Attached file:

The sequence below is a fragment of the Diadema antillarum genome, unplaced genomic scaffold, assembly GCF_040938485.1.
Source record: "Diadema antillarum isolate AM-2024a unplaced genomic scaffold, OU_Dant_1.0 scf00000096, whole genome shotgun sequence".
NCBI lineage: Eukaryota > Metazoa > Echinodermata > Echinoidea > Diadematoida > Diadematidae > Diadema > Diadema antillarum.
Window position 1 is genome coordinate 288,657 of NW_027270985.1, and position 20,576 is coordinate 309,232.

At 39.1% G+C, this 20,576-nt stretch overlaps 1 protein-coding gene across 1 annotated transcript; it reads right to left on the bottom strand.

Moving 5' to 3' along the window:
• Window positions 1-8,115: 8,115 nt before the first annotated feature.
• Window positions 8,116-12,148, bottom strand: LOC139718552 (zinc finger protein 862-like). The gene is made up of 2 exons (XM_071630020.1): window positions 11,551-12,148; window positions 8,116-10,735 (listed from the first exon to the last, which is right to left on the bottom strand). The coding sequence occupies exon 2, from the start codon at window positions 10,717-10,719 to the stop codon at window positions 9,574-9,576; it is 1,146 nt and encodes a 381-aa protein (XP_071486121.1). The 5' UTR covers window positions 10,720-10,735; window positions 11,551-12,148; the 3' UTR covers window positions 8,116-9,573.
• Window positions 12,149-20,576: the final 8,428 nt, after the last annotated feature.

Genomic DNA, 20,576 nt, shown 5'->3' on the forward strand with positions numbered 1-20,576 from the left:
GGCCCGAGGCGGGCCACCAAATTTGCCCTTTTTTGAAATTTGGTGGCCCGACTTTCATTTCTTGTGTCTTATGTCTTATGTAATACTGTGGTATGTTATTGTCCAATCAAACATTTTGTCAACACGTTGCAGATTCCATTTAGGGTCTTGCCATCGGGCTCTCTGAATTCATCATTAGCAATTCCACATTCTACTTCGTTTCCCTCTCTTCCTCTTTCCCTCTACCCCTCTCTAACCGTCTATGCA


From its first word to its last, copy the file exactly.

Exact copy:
The sequence below is a fragment of the Diadema antillarum genome, unplaced genomic scaffold, assembly GCF_040938485.1.
Source record: "Diadema antillarum isolate AM-2024a unplaced genomic scaffold, OU_Dant_1.0 scf00000096, whole genome shotgun sequence".
NCBI lineage: Eukaryota > Metazoa > Echinodermata > Echinoidea > Diadematoida > Diadematidae > Diadema > Diadema antillarum.
Window position 1 is genome coordinate 288,657 of NW_027270985.1, and position 20,576 is coordinate 309,232.

At 39.1% G+C, this 20,576-nt stretch overlaps 1 protein-coding gene across 1 annotated transcript; it reads right to left on the bottom strand.

Moving 5' to 3' along the window:
• Window positions 1-8,115: 8,115 nt before the first annotated feature.
• Window positions 8,116-12,148, bottom strand: LOC139718552 (zinc finger protein 862-like). The gene is made up of 2 exons (XM_071630020.1): window positions 11,551-12,148; window positions 8,116-10,735 (listed from the first exon to the last, which is right to left on the bottom strand). The coding sequence occupies exon 2, from the start codon at window positions 10,717-10,719 to the stop codon at window positions 9,574-9,576; it is 1,146 nt and encodes a 381-aa protein (XP_071486121.1). The 5' UTR covers window positions 10,720-10,735; window positions 11,551-12,148; the 3' UTR covers window positions 8,116-9,573.
• Window positions 12,149-20,576: the final 8,428 nt, after the last annotated feature.

Genomic DNA, 20,576 nt, shown 5'->3' on the forward strand with positions numbered 1-20,576 from the left:
GGCCCGAGGCGGGCCACCAAATTTGCCCTTTTTTGAAATTTGGTGGCCCGACTTTCATTTCTTGTGTCTTATGTCTTATGTAATACTGTGGTATGTTATTGTCCAATCAAACATTTTGTCAACACGTTGCAGATTCCATTTAGGGTCTTGCCATCGGGCTCTCTGAATTCATCATTAGCAATTCCACATTCTACTTCGTTTCCCTCTCTTCCTCTTTCCCTCTACCCCTCTCTAACCGTCTATGCA